AI is coming. That is what we heard throughout 2017 and will likely continue to hear throughout this year. For established businesses that are not Google or Facebook, a natural question to ask is: What have we got that is going to allow us to survive this transition?
There are hundreds of articles claiming that “data is the new oil” — by which they mean it is a fuel that will drive the AI economy. The “data is oil” analogy does have some truth to it. Like internal combustion engines with oil, AI needs data to run. AI takes in raw data and converts it into something useful for decision making.
But does AI need your data? There is a tendency these days to see all data as potentially valuable for AI, but that isn’t really the case. Yes, data, like oil, is used day-to-day to operate your prediction machine. But the data you are sitting on now is likely not that data. Instead, the data you have now, which your company accumulated over time, is the type of data used to build the prediction machine — not operate it.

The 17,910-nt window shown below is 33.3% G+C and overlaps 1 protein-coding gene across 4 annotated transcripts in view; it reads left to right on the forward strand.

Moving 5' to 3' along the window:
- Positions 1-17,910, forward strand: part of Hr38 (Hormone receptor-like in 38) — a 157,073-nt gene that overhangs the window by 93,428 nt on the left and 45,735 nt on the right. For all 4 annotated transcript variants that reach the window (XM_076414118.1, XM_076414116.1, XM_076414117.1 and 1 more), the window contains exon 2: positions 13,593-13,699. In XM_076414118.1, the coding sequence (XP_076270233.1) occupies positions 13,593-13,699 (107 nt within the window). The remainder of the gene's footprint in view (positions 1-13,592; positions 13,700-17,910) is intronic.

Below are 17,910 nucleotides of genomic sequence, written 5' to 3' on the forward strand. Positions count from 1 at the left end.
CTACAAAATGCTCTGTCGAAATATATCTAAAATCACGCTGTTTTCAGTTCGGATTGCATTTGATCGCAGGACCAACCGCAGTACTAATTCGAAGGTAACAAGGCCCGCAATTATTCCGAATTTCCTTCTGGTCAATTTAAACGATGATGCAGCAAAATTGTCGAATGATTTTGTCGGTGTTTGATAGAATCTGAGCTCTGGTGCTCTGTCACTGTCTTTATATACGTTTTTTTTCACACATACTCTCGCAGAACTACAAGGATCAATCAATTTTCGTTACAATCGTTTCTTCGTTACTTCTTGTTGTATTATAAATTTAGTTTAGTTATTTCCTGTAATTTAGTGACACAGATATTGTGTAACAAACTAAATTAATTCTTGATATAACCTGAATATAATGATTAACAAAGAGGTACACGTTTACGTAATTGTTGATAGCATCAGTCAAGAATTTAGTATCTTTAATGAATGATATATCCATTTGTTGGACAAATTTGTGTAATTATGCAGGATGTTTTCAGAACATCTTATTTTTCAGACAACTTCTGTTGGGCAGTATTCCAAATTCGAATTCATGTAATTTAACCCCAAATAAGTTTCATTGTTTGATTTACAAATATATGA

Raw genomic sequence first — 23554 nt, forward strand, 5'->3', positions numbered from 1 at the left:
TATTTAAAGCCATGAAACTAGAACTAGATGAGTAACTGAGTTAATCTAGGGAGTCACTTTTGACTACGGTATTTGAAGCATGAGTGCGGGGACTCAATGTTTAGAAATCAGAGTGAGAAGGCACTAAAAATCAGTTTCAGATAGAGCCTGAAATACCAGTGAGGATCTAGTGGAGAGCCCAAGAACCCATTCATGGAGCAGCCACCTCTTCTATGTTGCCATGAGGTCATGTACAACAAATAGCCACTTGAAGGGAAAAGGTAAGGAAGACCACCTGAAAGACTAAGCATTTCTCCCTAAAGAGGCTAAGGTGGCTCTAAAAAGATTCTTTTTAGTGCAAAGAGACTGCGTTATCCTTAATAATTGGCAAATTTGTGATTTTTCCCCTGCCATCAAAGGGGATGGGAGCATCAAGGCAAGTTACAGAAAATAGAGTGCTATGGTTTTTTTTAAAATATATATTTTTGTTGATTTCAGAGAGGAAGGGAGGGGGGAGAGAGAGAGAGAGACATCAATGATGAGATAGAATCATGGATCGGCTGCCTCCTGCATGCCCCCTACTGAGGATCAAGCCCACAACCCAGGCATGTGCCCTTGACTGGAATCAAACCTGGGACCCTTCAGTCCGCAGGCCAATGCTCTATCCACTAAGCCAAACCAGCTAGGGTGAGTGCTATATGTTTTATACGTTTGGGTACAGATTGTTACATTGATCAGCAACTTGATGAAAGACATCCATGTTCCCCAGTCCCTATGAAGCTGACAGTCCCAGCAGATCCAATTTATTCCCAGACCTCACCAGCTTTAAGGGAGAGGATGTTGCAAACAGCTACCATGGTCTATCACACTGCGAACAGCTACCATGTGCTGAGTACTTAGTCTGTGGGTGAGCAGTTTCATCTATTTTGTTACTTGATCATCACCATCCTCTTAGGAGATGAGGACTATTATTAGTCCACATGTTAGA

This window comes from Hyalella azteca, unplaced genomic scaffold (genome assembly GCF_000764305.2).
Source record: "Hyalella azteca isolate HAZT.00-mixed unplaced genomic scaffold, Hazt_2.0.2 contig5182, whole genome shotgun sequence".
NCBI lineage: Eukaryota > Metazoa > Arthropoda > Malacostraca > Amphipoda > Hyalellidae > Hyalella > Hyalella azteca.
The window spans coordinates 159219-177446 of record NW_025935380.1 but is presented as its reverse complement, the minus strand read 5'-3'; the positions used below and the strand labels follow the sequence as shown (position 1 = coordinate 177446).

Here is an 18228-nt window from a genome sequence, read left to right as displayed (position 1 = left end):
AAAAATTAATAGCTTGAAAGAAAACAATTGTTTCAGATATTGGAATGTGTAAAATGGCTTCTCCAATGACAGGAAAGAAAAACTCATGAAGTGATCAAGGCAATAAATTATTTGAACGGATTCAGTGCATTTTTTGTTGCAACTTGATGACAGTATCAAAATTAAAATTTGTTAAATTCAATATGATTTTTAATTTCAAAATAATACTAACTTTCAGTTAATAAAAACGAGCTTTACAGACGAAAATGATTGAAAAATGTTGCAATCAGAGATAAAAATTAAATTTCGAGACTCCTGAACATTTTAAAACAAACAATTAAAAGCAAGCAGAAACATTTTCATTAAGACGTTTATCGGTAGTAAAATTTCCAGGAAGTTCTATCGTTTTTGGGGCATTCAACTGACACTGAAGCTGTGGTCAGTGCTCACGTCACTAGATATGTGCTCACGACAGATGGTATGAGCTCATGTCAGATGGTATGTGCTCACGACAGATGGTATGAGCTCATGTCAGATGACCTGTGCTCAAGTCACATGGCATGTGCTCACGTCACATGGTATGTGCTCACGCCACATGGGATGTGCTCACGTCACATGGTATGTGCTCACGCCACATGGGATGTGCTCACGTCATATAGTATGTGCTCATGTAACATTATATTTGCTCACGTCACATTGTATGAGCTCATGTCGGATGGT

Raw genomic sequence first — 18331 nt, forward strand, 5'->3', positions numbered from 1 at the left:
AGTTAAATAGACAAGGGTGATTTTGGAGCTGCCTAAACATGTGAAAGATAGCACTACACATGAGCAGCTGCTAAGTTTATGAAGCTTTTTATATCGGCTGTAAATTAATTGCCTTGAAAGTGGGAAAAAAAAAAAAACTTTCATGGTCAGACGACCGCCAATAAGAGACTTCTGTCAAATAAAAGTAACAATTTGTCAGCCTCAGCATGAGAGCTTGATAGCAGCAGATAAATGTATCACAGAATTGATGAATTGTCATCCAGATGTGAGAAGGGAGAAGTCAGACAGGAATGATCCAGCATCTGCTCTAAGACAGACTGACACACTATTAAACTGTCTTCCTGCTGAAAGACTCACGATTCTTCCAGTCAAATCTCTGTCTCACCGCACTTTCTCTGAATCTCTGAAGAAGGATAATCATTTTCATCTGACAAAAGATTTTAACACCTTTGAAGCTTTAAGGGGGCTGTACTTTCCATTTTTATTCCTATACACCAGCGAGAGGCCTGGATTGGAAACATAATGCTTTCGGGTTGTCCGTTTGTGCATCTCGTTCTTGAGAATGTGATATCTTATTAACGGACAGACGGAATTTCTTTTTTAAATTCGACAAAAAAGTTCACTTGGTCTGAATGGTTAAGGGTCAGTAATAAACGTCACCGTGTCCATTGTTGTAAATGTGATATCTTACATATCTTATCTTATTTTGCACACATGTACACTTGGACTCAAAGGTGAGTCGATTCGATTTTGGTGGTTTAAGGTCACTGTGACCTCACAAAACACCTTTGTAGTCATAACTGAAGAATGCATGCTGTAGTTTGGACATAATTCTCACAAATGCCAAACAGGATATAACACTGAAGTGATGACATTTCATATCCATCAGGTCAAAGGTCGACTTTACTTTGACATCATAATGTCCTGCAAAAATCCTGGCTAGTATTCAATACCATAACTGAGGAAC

Even to the extent that your data could be valuable, your ability to capture that value may be limited. How many other sources of comparable data exist? If you are one of many yogurt vendors, then your database containing the past 10 years of yogurt sales and related data (price, temperature, sales of related products like ice cream) will have less market value than if you are the only owner of that type of data. In other words, just as with oil, the greater the number of other suppliers of your type of data, the less value you can capture from your training data. The value of your training data is further influenced by the value generated through enhanced prediction accuracy. Your training data is more valuable if enhanced prediction accuracy can increase yogurt sales by $100 million rather than only $10 million.